Course pages 2016–17

# Advanced Algorithms

**Principal lecturer:** Dr Thomas Sauerwald**Taken by:** Part II**Past exam questions**

No. of lectures: 12

Suggested hours of supervisions: 3

Prerequisite courses: Algorithms

## Aims

The aim of this course is to introduce advanced techniques for the design and analysis of algorithms that arise in a variety of applications. A particular focus will be on parallel algorithms, linear programming and approximation algorithms.

## Lectures

**Sorting Networks.**Zero-one principle. Merging Network, Bitonic Sorter. [CLRS2, Chapter 27]**Parallel Algorithms.**Dynamic multithreading. Modelling framework: work and span. Greedy scheduler. [CLRS3, Chapter 27]**Matrix Multiplication.**Strassen’s algorithm. Parallel Matrix Multiplication. [CLRS3, Chapters 4, 27 and 28]**Linear Programming.**Definitions and Applications. Formulating Linear Programs. The Simplex Algorithm. Finding Initial Solutions. [CLRS3, Chapter 29]**Approximation Algorithms.**(Fully) Polynomial-Time Approximation Schemes. Design Techniques. Applications: Vertex Cover, Subset-Sum, Parallel Machine Scheduling, Travelling Salesman Problem (including a practical demonstration how to solve a TSP instance exactly using linear programming), Hardness of Approximation. [CLRS3, Chapter 35]**Randomised Approximation Algorithms.**Randomised Approximation Schemes. Linearity of Expectations and Randomised Rounding of Linear Programs. Applications: MAX3-CNF problem, Weighted Vertex Cover, Weighted Set Cover. [CLRS3, Chapter 35]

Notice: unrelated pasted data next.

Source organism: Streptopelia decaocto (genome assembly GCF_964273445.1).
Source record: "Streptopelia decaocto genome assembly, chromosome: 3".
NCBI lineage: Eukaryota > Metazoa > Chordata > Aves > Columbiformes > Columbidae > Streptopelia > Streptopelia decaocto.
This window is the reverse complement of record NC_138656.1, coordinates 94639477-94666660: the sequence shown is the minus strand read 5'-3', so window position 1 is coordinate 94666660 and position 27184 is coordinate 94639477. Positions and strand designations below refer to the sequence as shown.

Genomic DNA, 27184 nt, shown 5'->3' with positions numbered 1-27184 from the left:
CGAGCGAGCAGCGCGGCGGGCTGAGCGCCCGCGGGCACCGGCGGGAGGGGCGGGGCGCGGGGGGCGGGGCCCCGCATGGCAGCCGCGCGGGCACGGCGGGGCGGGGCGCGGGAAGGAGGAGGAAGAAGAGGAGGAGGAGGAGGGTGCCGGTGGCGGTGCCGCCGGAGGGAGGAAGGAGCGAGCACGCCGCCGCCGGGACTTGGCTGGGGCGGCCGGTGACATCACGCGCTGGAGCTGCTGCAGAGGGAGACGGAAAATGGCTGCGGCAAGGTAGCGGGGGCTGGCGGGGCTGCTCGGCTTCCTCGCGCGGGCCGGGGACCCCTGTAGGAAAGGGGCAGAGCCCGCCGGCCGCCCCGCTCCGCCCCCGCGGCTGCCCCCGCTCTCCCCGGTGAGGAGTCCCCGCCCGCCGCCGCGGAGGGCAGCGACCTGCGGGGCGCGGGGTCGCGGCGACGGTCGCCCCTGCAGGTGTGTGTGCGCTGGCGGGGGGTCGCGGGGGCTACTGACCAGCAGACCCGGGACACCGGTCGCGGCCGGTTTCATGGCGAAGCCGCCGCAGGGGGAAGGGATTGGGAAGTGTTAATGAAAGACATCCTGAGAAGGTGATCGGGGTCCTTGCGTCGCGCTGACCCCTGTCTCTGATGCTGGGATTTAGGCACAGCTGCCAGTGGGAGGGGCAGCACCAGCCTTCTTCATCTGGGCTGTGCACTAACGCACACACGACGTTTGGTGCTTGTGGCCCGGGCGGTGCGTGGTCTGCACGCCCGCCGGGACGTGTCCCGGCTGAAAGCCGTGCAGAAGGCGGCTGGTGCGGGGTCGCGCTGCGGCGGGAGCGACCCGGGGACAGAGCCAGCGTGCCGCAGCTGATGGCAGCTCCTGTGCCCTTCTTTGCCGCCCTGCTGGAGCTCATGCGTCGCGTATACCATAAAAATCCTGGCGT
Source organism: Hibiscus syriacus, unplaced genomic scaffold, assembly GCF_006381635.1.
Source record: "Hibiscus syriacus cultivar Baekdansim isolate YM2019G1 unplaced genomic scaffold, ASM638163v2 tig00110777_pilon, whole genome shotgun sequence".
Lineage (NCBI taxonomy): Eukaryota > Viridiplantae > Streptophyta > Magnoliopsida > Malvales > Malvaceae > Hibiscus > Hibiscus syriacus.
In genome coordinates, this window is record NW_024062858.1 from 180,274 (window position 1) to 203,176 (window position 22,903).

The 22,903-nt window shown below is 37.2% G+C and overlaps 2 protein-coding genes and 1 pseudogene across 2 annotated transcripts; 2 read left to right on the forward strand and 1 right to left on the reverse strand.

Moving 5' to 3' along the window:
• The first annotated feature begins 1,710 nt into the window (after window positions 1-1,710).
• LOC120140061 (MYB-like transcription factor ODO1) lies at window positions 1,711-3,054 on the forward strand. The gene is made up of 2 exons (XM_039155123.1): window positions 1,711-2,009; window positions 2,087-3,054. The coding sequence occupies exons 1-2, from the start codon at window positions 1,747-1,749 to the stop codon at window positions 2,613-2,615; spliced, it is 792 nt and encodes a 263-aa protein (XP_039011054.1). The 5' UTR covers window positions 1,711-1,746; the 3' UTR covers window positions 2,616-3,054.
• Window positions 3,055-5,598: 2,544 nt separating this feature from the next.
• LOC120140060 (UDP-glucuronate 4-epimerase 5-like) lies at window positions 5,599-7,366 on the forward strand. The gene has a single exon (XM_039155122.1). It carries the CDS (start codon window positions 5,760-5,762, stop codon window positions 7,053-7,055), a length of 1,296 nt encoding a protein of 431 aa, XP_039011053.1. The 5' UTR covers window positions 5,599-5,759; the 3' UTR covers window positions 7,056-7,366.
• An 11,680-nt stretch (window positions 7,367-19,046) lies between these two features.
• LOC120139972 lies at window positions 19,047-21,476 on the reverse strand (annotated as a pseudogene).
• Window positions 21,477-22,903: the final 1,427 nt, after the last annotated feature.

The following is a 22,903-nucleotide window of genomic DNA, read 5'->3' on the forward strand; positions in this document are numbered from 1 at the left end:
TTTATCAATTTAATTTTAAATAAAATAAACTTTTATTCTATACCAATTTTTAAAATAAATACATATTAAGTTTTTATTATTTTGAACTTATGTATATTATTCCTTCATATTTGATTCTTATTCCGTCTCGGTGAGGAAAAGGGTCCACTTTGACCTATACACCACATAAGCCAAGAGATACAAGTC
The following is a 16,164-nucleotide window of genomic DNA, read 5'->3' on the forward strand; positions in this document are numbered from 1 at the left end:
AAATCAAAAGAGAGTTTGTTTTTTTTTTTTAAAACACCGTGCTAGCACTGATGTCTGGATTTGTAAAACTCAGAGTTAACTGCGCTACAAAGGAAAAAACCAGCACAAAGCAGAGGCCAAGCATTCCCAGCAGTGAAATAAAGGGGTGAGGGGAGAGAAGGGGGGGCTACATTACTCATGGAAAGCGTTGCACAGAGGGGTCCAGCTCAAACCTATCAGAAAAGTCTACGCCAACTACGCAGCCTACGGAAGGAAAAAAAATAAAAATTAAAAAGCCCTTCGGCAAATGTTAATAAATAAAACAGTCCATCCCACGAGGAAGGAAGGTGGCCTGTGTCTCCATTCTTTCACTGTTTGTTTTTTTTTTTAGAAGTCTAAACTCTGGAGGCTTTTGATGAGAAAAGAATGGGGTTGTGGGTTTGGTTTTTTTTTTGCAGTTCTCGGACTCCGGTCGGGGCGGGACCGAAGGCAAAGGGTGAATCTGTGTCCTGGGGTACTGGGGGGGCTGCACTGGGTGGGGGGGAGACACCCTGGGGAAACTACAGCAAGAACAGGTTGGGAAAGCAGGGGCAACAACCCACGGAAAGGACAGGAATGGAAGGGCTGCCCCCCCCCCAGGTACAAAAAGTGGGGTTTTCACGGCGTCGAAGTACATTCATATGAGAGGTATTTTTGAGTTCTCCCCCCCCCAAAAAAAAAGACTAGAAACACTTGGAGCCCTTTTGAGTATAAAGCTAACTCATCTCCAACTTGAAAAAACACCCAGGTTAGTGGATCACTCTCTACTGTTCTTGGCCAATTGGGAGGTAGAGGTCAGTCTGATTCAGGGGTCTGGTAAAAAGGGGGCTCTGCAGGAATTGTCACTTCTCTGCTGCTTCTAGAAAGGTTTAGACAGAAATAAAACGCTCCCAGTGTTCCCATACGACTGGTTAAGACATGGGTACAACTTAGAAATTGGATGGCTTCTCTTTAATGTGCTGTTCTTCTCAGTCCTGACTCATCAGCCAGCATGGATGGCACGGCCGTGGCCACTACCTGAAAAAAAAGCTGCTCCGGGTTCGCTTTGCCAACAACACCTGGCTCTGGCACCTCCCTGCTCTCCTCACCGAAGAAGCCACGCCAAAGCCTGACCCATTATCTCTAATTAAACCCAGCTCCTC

## Objectives

At the end of the course students should

- have an understanding of algorithm design for parallel computers;
- be able to formulate, analyse and solve linear programs;
- have learned a variety of tools to design efficient (approximation) algorithms.

## Recommended reading

* Cormen, T.H., Leiserson, C.D., Rivest, R.L. & Stein,
C. (2009). *Introduction to Algorithms*. MIT Press (3rd ed.). ISBN
978-0-262-53305-8